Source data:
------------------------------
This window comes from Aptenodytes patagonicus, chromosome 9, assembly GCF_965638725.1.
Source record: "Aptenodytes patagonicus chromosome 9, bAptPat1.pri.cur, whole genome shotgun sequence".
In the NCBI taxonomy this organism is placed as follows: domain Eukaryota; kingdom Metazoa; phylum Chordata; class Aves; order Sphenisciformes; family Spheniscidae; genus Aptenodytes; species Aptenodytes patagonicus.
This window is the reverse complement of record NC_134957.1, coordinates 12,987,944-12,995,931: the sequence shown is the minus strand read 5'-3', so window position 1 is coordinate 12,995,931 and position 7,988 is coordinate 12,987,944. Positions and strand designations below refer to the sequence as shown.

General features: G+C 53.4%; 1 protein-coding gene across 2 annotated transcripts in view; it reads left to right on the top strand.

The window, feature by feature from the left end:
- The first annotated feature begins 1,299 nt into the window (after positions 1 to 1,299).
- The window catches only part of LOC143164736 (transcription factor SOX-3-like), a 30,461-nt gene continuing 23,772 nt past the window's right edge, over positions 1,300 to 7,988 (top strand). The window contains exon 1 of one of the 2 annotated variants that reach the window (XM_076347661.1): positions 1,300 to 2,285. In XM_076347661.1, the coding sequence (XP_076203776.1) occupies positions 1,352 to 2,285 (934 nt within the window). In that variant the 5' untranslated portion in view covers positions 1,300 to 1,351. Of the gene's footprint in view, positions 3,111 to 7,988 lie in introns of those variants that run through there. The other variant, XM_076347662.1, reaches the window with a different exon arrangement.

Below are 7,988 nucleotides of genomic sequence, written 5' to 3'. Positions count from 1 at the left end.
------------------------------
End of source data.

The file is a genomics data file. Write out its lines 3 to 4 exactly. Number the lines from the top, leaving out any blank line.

In the NCBI taxonomy this organism is placed as follows: domain Eukaryota; kingdom Metazoa; phylum Chordata; class Aves; order Sphenisciformes; family Spheniscidae; genus Aptenodytes; species Aptenodytes patagonicus.
This window is the reverse complement of record NC_134957.1, coordinates 12,987,944-12,995,931: the sequence shown is the minus strand read 5'-3', so window position 1 is coordinate 12,995,931 and position 7,988 is coordinate 12,987,944. Positions and strand designations below refer to the sequence as shown.